I eat chicken, so I can't get too upset if a few hundred butterflies are sacrificed for art. I do find it odd that the Portland Art Museum web site describes the butterfly wings on the new Damien Hirst art as "naturally-shed".
The Portland Art Museum is showing Camouflage, an exhibition of eight paintings exploring the use of pattern. This is a rare exhibit at the PAM that disappoints me. Before its opening, Jeff Jahn called it "Portland's must see contemporary group show of the summer." (Update, 10/17/07.) I had similar expectations, but I wasn't impressed by most of the pieces, least of all the Warhol and Hirst. My reaction is that with the exception of the Philip Taffe paintings, the show is somewhat banal.
I've been searching for artists that have used pattern to see if I can find any that I like. Michael Kidner may be one; also, early Larry Poons paintings with the little ellipses. Otherwise, I'm having trouble coming up with any.
The Warhol that gives the exhibit its title is the least consequential Warhol I can think of. It's a 37-foot long painting of a camouflage pattern, from 1986. It's both banal and ugly. On a good day, camouflage doesn't do much for me. John Motley, in the Portland Mercury says, "Certainly, it's a kind of final statement of irony for an artist so obsessed with repetition and color. But it also embodies the exhibition's central tension, straddling a line between self-signifying decorum and sublimated expression." Thinking along those lines, maybe I didn't like the show because the works are either decoration or they sublimate expression to the point that little is left but banality.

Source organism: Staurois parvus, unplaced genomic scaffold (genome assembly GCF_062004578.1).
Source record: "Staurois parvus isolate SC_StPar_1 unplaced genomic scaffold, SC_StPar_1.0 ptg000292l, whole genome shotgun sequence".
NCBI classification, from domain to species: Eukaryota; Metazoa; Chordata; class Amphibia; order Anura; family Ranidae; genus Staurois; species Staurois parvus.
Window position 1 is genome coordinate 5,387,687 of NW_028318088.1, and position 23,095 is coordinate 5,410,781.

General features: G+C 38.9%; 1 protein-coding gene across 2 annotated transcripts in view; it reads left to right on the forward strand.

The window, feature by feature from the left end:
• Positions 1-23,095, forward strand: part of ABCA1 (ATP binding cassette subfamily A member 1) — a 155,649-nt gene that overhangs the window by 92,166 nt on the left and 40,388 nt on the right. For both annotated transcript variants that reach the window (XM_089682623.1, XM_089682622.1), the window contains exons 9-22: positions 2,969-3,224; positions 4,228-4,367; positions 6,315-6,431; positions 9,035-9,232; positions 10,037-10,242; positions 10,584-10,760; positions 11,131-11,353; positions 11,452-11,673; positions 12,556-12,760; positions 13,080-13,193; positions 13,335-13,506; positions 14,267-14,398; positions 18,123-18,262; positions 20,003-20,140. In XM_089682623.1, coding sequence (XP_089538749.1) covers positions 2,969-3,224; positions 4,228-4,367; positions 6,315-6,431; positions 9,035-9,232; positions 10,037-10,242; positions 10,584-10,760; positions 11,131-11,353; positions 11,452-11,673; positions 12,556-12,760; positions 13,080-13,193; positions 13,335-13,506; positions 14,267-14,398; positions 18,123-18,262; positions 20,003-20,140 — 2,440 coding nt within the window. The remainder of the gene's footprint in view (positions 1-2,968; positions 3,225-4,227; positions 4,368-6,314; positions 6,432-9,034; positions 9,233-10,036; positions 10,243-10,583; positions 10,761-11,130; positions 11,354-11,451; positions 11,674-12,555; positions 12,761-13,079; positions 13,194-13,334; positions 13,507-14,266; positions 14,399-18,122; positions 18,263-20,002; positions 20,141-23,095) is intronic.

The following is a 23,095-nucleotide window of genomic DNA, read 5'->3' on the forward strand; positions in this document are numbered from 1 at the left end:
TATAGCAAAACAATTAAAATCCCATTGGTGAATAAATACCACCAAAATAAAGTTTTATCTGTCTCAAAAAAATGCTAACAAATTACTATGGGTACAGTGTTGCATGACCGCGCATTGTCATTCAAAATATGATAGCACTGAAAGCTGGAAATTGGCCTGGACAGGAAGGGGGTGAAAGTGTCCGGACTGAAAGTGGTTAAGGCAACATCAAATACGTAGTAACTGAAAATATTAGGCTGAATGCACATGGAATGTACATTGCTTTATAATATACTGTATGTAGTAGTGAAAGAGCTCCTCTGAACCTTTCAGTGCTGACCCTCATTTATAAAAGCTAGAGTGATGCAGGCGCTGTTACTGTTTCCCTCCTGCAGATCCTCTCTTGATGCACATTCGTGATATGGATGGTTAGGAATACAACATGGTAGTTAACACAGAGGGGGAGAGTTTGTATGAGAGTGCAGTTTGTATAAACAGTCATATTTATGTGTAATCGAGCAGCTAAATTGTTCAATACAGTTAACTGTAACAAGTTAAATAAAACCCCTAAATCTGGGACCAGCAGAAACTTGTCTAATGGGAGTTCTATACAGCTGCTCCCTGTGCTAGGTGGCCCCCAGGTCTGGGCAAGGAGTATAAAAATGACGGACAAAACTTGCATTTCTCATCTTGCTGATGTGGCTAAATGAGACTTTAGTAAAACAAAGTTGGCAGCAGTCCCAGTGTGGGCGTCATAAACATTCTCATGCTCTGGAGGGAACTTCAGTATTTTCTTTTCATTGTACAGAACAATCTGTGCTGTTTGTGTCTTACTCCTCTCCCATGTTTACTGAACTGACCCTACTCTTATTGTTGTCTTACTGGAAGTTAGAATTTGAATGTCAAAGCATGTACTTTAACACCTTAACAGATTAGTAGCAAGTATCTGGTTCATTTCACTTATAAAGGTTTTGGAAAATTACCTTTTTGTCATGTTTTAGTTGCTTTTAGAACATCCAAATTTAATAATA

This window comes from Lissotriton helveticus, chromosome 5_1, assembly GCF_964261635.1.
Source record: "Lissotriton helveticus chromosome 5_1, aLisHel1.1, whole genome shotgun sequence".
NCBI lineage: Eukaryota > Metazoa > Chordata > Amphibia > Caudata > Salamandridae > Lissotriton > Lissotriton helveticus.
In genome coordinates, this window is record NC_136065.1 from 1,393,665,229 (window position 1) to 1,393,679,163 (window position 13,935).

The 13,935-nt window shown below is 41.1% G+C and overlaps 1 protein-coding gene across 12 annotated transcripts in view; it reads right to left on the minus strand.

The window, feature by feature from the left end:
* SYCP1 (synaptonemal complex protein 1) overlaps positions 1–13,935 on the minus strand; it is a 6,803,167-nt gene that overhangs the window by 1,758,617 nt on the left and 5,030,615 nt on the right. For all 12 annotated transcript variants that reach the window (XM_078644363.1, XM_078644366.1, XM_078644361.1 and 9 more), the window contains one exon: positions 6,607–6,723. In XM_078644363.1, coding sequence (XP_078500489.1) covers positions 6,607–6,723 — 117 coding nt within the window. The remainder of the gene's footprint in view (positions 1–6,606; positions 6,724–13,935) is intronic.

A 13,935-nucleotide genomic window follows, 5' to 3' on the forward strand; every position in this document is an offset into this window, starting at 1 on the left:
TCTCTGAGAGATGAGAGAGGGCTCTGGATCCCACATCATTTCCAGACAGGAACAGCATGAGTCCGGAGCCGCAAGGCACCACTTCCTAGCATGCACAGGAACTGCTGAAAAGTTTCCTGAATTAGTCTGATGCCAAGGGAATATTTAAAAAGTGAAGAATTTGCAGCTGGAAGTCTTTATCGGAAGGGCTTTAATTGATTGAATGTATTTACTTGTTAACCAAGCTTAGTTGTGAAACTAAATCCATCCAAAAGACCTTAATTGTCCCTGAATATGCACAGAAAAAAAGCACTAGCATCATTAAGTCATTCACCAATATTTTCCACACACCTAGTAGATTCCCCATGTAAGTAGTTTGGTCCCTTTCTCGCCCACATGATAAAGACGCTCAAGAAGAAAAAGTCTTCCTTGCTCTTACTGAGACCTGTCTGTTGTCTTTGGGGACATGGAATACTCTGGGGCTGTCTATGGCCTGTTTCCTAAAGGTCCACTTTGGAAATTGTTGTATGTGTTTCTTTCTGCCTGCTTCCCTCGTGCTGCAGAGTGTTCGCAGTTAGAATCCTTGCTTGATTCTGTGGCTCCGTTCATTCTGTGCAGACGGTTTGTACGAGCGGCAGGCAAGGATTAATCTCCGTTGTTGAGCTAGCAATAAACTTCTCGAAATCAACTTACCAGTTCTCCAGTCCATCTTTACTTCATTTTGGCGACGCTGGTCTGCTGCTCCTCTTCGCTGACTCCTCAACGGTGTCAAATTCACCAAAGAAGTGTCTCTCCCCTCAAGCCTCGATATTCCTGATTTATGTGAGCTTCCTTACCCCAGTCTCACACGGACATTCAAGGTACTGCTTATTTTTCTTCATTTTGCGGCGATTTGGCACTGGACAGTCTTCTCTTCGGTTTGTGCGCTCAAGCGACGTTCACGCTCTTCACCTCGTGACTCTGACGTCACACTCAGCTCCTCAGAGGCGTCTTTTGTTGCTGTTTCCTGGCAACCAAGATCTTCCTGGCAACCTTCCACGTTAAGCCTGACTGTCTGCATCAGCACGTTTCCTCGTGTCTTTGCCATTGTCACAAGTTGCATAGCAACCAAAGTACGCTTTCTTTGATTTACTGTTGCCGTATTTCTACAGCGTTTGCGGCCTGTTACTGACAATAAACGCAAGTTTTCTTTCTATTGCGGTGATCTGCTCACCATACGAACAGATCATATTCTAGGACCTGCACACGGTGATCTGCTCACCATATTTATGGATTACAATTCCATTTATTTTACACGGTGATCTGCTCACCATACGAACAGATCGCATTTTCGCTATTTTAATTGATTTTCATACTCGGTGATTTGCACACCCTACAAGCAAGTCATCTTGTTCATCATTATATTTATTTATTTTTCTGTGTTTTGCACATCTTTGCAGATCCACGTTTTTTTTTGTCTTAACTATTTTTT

Then there's the new Damien Hirst, a tacky collage of butterfly wings. This is among the many horrible ideas that come from one of our most overrated artists. It's certainly not ugly, thanks to the butterflies, but coming from Hirst it's banal, or at least trite, in my opinion. So the wings are stuck to cathedral window shaped boards. Supposedly they are "naturally-shed" butterfly wings. Hmmm. Did Hirst didn't spend the last couple of years collecting dead butterflies? This is the same artist that had the bad idea to create an installation of caterpillars and canvases covered with sugar solution and glue. The caterpillars turned into butterflies, and then stuck to the canvases. Here are a couple of links to more on Hirst butterfly art, with no reference to the "naturally-shed": Gargosian Gallery, "Hirst accused of sadism. . ." The Gargosian site says the butterflies symbolize the "inherent fragility of life." Yes, to a wingless butterfly, life is certainly fragile.
Also, there's some evidence that this isn't an original idea. L.A. artist Lori Precious has been doing stained glass butterfly wings for ten years. Should she be in the show instead of Hirst? Personally, I'd like to see Portland declare that they've fulfilled their quota of Hirst showings for the next half-century or so. Also, in 1988, Tom Marioni created The Golden Wing, a collage of butterfly wings on wood.
There are a couple of Christopher Wool paintings, and Agnes Martins. I want to like Agnes Martin's work, being a proud fan of minimal art, but I think her work usually drains all the excitement out of minimalism.
The only work that I didn't find either banal or ugly is the snake painting from Philip Taaffe. Still, his other contribution is not particularly appealing.
Nevertheless, I wholeheartedly appreciate the effort by PAM (curator Bruce Guenther) to gather small but relevant shows like this. Pattern painting is what it is. It deserves to be seen, and a small grouping such as Camouflage is at least representative. Besides, there have been numerous small but excellent shows at PAM since I arrived in Portland: Leonard Baskin, Wes Mills, Minimalism/Post Minimalism, The Drawn Line. Read more from Jeff Jahn about PAM's new exhibition philosophy here.